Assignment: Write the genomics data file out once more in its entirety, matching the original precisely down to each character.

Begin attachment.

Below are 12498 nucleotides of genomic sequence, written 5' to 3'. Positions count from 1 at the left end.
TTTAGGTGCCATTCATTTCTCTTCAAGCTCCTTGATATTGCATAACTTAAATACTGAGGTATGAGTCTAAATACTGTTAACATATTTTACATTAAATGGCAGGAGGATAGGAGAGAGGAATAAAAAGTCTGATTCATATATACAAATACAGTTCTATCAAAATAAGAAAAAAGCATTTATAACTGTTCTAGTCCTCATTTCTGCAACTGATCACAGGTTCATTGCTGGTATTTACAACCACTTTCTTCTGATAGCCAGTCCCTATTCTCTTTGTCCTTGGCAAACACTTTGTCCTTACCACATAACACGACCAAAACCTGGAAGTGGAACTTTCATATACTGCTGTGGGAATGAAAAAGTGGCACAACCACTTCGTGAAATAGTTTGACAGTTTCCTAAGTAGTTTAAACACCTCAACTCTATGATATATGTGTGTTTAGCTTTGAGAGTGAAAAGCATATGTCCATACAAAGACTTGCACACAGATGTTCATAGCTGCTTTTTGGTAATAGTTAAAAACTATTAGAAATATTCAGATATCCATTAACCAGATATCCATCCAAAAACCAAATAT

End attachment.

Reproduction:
Below are 12498 nucleotides of genomic sequence, written 5' to 3'. Positions count from 1 at the left end.
TTTAGGTGCCATTCATTTCTCTTCAAGCTCCTTGATATTGCATAACTTAAATACTGAGGTATGAGTCTAAATACTGTTAACATATTTTACATTAAATGGCAGGAGGATAGGAGAGAGGAATAAAAAGTCTGATTCATATATACAAATACAGTTCTATCAAAATAAGAAAAAAGCATTTATAACTGTTCTAGTCCTCATTTCTGCAACTGATCACAGGTTCATTGCTGGTATTTACAACCACTTTCTTCTGATAGCCAGTCCCTATTCTCTTTGTCCTTGGCAAACACTTTGTCCTTACCACATAACACGACCAAAACCTGGAAGTGGAACTTTCATATACTGCTGTGGGAATGAAAAAGTGGCACAACCACTTCGTGAAATAGTTTGACAGTTTCCTAAGTAGTTTAAACACCTCAACTCTATGATATATGTGTGTTTAGCTTTGAGAGTGAAAAGCATATGTCCATACAAAGACTTGCACACAGATGTTCATAGCTGCTTTTTGGTAATAGTTAAAAACTATTAGAAATATTCAGATATCCATTAACCAGATATCCATCCAAAAACCAAATAT